Australia is carving a new town and port from the desolate outback of its north western region to serve the mineral boom.
Australia is carving a new town and port from the desolate outback of its north western region to serve the mineral boom. Just a few years ago, Port Hedland in Western Australia was a run-down centre serving a declining pastoral region and a few small mines. Now, it's one of the key outlets for Australia's new iron ore export industry and reclamation of thousands of acres of land is progressing to establish a sister city -- South Hedland.
Drastic changes have taken place at Port Hedland in the wake of mining activity. A new Decca navigational aid system costing 1--million dollars has been built 30 miles inland. It sends radio waves to enable giant ore vessels to find the narrow twisting channel into the harbour.
Ore carriers, like the Japanese vessel of 58-thousand tons shown are regular callers. The port, which only recently had about 90 vessels call each year, now has 50 a month, and the number is increasing.
The changes began when two iron companies, Goldsworthy and Mount Newman poured men and equipment into the town to prepare for the ore shipments from Australia's north-weat coast. They reclaimed hundreds of acres of swamp and then spent hundreds of millions of dollars in ore storage and loading facilities. Great stockpiles of iron ore have become a normal feature of the landscape. This year, 18-million tons of ore will be shipped from the port.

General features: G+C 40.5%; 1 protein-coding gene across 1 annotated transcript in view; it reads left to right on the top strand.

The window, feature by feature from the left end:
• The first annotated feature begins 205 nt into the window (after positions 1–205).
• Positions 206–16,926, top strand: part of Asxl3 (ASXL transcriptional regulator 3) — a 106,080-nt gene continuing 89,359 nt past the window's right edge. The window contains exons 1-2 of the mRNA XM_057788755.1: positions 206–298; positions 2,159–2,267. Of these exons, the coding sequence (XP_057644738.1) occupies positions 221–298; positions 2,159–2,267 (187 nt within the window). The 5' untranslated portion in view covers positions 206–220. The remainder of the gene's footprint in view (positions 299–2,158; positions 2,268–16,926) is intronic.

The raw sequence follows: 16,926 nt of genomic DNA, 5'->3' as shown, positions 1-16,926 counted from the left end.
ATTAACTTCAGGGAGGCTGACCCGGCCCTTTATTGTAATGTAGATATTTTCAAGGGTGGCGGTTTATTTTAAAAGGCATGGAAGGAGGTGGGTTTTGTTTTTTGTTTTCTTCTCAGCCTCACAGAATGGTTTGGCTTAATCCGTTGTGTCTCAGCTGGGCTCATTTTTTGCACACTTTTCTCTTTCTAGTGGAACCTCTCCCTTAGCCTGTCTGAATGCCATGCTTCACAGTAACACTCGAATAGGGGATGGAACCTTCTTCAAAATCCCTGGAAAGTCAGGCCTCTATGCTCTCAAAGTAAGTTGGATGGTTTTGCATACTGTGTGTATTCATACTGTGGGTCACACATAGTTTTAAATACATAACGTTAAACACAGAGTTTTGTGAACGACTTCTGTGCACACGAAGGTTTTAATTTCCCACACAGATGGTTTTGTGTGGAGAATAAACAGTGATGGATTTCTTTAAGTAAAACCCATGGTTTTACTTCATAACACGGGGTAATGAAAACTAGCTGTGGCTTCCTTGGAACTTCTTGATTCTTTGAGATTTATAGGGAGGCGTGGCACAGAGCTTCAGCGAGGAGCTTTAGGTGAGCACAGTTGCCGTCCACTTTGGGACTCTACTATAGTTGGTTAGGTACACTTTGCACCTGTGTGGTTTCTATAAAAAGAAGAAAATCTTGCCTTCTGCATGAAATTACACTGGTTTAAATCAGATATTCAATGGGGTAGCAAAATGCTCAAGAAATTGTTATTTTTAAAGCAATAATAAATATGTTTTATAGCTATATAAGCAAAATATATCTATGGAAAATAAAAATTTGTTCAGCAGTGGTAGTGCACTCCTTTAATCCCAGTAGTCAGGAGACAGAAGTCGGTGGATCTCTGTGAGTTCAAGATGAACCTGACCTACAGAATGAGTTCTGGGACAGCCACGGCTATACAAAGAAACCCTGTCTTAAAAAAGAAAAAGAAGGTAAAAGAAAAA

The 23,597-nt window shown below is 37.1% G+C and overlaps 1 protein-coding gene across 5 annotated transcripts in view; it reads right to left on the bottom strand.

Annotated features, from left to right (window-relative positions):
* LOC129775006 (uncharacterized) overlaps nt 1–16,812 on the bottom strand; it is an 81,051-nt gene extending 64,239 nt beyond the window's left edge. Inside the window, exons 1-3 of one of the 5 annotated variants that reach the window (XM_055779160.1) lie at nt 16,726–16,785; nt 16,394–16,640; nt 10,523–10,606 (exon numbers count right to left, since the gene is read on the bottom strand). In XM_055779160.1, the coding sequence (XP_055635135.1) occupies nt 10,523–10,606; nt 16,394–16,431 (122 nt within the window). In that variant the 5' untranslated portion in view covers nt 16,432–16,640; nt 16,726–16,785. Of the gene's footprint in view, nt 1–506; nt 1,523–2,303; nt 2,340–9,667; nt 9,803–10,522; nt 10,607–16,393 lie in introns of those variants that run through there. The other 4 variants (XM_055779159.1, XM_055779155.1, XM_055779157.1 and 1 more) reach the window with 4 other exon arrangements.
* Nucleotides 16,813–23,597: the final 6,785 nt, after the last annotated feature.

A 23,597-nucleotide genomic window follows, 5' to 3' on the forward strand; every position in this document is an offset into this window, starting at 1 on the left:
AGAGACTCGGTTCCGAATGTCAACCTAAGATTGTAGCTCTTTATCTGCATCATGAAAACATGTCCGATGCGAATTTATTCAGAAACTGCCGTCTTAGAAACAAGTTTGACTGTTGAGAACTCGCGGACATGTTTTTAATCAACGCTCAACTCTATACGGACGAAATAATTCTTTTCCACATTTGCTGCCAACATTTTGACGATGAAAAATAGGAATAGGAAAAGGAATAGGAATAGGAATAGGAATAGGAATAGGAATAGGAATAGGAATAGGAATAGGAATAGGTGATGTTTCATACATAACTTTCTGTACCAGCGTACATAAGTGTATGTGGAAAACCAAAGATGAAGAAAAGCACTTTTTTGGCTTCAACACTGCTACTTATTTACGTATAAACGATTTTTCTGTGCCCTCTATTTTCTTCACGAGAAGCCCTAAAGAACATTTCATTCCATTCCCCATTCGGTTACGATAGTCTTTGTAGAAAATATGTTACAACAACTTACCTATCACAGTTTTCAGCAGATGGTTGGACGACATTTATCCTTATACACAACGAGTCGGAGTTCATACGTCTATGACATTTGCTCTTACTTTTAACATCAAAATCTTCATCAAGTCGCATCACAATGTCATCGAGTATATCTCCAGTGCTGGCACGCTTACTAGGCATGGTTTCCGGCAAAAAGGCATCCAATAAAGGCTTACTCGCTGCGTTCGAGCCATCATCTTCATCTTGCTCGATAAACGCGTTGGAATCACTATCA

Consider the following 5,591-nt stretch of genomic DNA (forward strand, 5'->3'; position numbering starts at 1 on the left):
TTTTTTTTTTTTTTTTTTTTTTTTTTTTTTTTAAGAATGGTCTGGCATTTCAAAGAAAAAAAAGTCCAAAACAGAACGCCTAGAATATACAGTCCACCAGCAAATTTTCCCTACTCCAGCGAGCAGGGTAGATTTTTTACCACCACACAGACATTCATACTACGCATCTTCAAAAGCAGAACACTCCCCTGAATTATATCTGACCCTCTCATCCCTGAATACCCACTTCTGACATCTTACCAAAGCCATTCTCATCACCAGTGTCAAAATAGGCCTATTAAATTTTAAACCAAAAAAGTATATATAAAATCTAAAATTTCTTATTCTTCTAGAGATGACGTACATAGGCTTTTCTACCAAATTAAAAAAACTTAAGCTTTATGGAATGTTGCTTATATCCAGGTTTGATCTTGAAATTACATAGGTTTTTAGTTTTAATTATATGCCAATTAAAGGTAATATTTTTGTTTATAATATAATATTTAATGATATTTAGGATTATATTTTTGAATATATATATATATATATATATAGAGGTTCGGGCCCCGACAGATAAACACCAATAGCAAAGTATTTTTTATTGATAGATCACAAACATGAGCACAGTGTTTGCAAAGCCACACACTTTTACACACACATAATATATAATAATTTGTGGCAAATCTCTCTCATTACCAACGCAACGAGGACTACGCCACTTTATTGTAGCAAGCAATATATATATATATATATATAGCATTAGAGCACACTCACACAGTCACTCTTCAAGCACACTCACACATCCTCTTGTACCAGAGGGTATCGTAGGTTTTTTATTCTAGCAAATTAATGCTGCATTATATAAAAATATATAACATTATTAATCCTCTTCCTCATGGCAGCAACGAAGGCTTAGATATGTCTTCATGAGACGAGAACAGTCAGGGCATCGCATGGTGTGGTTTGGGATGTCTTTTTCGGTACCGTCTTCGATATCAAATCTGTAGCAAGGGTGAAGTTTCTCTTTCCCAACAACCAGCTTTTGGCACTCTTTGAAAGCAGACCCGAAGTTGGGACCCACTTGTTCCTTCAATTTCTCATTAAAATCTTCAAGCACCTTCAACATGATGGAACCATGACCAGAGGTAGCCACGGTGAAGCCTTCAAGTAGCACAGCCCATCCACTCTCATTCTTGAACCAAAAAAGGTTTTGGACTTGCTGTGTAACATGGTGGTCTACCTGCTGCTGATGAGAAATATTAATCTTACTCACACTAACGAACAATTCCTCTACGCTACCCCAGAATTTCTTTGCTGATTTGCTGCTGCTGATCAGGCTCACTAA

A new export produce, industrial salt, has also started to flow through Port Hedland. The area's natural advantages for solar evaporation of sea water will lead to annual shipments of 2-million tons of salt to Japan.
Dredging necessary to prepare the port for the big vessels took five years, but will be finished in two months. Surrounded by sand bars, Port Hedland could take only small ships and a 40-feet deep Channel, 800 feet wide and seven miles long, had to be dredged. The first of the 100-thousand ton ore ships is expected to arrive soon.
Special ship-loader belts at the wharves allow all hatches to be loaded without the vessel being moved. But dense clouds of choking ore dust float over the town, making conditions unpleasant for residents.
Now, roads, electricity and other services are appearing in a bare, sandy area two miles to the south as Port Hedland prepares for rapid expansion. The new town, South Hedland, will have 400,000 inhabitants by 1980 --- five thousand live there already.
And a new industrial area has been opened up, providing services for the big mines.
The NorthWest tyre company is one example -- re-slugging and retreading huge tyres that come in from the outback mines.
140 companies have been committed to begin operations in the town -- 40 have started business.
Meanwhile, the steady tipping of crushed ore onto stockpiles continues as trainloads arrive regularly from the mines.